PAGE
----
Ava Lee has lost everything there is to lose: Her parents. Her best friend. Her home. Even her face. She doesn’t need a mirror to know what she looks like–she can see her reflection in the eyes of everyone around her.

A year after the fire that destroyed her world, her aunt and uncle have decided she should go back to high school. Be “normal” again. Whatever that is. Ava knows better. There is no normal for someone like her. And forget making friends–no one wants to be seen with the Burned Girl, now or ever.

But when Ava meets a fellow survivor named Piper, she begins to feel like maybe she doesn’t have to face the nightmare alone. Sarcastic and blunt, Piper isn’t afraid to push Ava out of her comfort zone. Piper introduces Ava to Asad, a boy who loves theater just as much as she does, and slowly, Ava tries to create a life again. Yet Piper is fighting her own battle, and soon Ava must decide if she’s going to fade back into her scars . . . or let the people by her side help her fly.

“A heartfelt and unflinching look at the reality of being a burn survivor and at the scars we all carry. This book is for everyone, burned or not, who has ever searched for a light in the darkness.” –Stephanie Nielson, New York Times bestselling author of Heaven Is Here and a burn survivor.


RATING

4 STARS

HERE’S MY THOUGHTS!

I always find it interesting to read books regarding life, love, loss and moving on. Reading about survivors is truly inspiring, at one point they just know how to pick themselves up after the life-changing accident. Survivors have gone through such an ordeal with life, but then they still have to face rubbish from people around them, mainly those who fail to empathize with their situation. That is why support group exists for a reason. To support the survivors. To share their thoughts on life. On the other hand, we should never discriminate survivors because our support can mean everything to them.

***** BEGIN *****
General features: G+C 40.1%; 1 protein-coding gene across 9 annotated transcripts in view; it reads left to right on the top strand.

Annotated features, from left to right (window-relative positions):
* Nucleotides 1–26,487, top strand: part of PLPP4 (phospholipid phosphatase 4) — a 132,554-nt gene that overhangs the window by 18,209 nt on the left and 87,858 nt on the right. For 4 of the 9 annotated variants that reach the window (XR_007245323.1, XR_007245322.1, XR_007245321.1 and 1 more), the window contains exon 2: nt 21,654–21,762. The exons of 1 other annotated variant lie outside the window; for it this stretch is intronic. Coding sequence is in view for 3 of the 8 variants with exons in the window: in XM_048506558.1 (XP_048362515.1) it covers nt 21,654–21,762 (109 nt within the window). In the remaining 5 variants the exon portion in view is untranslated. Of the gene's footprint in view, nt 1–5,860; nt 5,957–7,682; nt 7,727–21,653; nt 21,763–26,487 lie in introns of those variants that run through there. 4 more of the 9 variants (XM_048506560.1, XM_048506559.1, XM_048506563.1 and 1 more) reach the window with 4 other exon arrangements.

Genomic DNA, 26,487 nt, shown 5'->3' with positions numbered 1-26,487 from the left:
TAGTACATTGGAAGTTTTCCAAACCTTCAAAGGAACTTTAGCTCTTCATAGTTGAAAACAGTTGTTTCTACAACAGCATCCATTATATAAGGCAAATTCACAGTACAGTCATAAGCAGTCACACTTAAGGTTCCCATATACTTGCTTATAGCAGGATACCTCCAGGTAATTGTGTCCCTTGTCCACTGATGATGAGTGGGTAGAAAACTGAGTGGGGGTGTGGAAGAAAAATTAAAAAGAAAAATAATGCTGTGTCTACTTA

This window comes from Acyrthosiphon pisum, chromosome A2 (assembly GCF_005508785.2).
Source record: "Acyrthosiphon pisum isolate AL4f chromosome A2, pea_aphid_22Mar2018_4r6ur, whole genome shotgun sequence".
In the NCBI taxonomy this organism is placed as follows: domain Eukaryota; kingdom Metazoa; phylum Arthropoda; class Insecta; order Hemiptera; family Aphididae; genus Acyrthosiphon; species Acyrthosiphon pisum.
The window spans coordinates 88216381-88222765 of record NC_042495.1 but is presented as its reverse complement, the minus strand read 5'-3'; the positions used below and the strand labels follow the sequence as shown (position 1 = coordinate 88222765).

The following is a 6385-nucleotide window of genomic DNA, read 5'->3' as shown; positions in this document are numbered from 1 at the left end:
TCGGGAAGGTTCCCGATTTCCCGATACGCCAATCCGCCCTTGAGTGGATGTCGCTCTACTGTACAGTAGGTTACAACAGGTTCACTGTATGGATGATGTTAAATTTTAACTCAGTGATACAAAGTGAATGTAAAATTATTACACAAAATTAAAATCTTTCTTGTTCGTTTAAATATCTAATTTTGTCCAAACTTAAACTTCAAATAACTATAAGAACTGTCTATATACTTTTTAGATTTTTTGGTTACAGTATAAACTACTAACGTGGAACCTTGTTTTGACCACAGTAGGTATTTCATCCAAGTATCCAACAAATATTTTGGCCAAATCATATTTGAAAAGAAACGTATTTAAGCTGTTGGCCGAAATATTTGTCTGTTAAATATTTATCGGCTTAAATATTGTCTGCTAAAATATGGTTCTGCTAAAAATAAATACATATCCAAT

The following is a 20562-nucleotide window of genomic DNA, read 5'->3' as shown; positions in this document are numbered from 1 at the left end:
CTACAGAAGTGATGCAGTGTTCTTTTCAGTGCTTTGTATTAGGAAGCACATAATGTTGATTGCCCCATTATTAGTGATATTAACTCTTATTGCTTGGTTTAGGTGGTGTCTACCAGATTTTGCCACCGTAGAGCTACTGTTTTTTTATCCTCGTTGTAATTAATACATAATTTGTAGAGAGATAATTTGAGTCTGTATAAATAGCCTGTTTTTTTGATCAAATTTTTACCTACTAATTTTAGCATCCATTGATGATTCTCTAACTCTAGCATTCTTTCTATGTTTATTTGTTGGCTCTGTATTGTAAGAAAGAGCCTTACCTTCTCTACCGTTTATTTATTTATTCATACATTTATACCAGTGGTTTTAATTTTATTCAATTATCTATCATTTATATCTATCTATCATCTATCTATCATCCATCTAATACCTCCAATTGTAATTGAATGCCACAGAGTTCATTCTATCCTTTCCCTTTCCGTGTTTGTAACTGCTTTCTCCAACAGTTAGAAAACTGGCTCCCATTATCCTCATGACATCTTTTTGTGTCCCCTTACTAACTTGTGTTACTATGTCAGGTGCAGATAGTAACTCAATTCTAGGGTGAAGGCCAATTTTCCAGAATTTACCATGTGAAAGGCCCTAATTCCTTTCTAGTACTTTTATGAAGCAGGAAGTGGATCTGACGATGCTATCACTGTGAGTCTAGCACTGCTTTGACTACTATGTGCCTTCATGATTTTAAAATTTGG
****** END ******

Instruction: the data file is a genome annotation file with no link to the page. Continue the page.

Erin Stewart’s Scars Like Wings is about Ava, who lost her parents and cousin in a house fire, trying to start a new life after the accident. Scars Like Wings offers hope and light even in the darkest of scenarios. Ava is lucky to have guardians who care and love her as they way she is. I love that the author writes brilliant parental figure in this story to show how important their role is in a teenager’s well being. Her perspective on life changes after she enters high school and meets her best friends.

Everyone has scars. Some are just easier to see.

You can see the reflection of the society towards burn survivors. You observe the harsh reality Ava faces every single day that it is truly not her fault to be discouraged by it. That is the moment when she needs someone who can understand her emotionally. From the first page till the end, Ava’s voice is so engaging that you understand her pain and insecurities very well.

~MINOR SPOILER SECTION! BE WARNED!~

I do have a problem with the story, which is the supporting cast. To me, her friend just seems to be a manipulative and controlling character to Ava. I also feel bad because this unhealthy aspect in their friendship is never addressed in this story. If a person is struggling with mental health issues, never take advantage of them.

~SPOILER SECTION ENDED~

I would definitely recommend you guys to read this stunning debut by Erin Stewart!

Special thanks to Pansing Books for providing me this awesome ARC!

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Sabrina

Review: The Weight of Water (Sarah Crossan)

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Genre: Young Adult Contemporary